Veteran Salute: WWII Vet’s life was saved by the bazooka he was carrying

Veteran Salute

ABILENE, Kan. (KSNW) – An Abilene veteran was drafted at the age of 20 and says he didn’t hesitate to go, because he already had some dear friends away at war.

The soldier also figured WWII would end soon, but John Iseli figured out quickly the war was far from over and says he had some really close calls along the way.

“That one up there has two battle stars on it, that was two of the campaigns I was in over there,” John Iseli said. 

John Iseli says it was a real honor when an Abilene high school journalism class wanted to share his war story.

“That tells what took place at that time,” WWII Veteran John Iseli said. 

Iseli lived history.

“You never know what was going to happen, whether you were going to make it back or not,” Iseli said. 

He remembers well when they invaded Okinawa.

“That’s a sea wall going into Okinawa, there was seawall there, so we had to climb over that,” Iseli said. 

He says the first few days they didn’t meet much resistance…

“Then on the fourth, that’s when we hit the one big line and all heck tore lose then,” Iseli said.

He says another soldier could no longer carry his bazooka, so he offered to do so.

“I had that under my arm, and I was holding it down, so I could run. One went through my shoulder, three bullets hit that bazooka, and the other hit my finger and broke my finger,” Iseli said.

The rocket launcher saved his life.

“I was the only one who survived, the others, they all just went like mowing hay down,” Iseli said.

He says enemy fire was so heavy it was nearly impossible to get out.

“That’s how I got out, was a tank took me back out of there,” Iseli said.

You could say the four leaf clover hanging from his dog tags did its job.

“My aunt gave me that before I left and went through all of it,” Iseli said.

That includes a very close call during his stay on a hospital ship.

“A Japanese suicide plane took the hospital ship right beside the one I was in, and it went through the deck,” Iseli said.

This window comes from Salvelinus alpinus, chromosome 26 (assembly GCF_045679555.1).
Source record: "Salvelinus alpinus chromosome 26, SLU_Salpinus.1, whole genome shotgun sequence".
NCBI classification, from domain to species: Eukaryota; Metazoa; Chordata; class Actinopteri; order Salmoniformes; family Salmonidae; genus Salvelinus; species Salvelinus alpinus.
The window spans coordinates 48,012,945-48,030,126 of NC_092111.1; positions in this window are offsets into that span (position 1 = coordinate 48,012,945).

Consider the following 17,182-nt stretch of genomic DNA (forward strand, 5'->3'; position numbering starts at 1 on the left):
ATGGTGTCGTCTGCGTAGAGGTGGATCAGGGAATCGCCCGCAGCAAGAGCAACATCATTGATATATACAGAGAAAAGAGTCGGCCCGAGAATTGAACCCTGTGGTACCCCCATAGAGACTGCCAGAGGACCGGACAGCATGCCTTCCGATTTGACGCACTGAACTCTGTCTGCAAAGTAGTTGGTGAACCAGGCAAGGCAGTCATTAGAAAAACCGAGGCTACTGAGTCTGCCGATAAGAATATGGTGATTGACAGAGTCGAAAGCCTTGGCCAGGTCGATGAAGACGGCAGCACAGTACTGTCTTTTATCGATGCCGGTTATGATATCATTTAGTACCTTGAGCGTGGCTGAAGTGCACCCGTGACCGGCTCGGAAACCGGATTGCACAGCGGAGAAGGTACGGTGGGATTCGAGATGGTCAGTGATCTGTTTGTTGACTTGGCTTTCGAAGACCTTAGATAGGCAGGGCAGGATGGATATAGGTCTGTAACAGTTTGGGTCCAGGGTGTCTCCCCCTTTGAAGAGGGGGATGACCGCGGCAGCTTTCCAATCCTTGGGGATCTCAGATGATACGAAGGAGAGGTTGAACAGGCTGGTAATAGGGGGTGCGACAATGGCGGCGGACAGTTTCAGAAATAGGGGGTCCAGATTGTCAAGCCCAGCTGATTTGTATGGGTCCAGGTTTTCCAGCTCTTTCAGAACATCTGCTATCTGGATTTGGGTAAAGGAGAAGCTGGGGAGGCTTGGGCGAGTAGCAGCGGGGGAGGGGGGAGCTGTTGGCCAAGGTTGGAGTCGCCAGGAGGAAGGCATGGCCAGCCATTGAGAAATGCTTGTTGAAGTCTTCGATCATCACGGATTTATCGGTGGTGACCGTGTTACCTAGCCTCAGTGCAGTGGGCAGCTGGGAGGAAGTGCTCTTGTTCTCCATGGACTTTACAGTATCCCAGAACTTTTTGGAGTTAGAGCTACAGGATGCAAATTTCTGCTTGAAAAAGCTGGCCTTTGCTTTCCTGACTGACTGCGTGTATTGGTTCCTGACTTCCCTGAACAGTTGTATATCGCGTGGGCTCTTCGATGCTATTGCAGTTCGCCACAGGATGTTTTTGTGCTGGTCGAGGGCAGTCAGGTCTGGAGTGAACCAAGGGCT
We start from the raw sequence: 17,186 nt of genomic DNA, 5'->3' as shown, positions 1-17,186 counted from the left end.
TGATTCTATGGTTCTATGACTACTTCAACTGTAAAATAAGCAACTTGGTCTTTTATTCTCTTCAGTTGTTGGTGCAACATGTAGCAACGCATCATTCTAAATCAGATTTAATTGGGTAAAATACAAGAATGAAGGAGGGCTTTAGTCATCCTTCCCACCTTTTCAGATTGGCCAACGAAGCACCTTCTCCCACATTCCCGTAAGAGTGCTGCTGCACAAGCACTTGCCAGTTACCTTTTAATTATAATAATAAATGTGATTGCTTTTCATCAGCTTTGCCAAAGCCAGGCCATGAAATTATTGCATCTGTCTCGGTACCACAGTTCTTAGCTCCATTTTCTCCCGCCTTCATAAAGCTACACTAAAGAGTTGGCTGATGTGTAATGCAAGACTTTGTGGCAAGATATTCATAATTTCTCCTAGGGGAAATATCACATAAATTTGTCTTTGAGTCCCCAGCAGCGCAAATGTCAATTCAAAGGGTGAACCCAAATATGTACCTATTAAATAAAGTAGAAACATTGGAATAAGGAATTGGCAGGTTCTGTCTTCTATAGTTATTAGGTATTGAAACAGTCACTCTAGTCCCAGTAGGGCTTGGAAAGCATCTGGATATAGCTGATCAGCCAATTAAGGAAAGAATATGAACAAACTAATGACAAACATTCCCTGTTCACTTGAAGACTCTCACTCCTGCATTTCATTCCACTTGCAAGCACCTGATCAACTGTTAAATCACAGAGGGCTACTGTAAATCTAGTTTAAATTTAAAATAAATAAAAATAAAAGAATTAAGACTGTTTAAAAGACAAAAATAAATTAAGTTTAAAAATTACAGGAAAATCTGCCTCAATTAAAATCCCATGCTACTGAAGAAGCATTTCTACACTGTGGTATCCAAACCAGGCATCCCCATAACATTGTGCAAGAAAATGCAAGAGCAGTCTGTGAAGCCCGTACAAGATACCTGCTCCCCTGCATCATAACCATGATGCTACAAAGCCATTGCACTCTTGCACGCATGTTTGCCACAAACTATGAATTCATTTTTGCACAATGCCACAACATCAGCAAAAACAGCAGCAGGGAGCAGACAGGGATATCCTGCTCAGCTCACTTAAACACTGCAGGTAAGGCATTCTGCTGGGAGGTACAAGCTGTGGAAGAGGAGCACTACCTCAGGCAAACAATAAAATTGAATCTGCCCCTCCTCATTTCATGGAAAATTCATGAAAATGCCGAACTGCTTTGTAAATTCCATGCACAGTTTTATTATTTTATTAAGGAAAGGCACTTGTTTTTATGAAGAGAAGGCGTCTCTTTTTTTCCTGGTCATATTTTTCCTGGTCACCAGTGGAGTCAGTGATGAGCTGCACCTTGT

Iseli would eventually return to the battlefield, where he figured he would know many of the other soldiers.

“I didn’t know hardly anybody, because we landed with 213 in our company and when we pulled back off the line, there were 46 left,” Iseli said.

The trip he survived, half way around the world, was the very first time he’d ever been away from home.

“That was enough, I was lucky to have made it back out of that,” Iseli said.

He also figured out, no matter how far you get from home.

“I seen Abilene, Kansas on it and I looked up at the guy’s face and it was Bob Mcqune. He lives up here in the Buckeye community, just a little ways from where I went to school with him,” Iseli said.

He says he also saw a young soldier on a train on the way home, who went to the war on the same day he did, and that return trip was one he never thought he would make.

What a story this member of the Greatest Generation had to share with journalism students and one he says is far from over.

“I’m only 95, so I’ve got quite a while to go yet,” Iseli said.

Once Abilene High School students compiled the stories of 17 veterans they printed 500 copies.

At a book signing at the Eisenhower Presidential Library those books all went in no time.

Then, they printed 250 more and those went quickly, as well.

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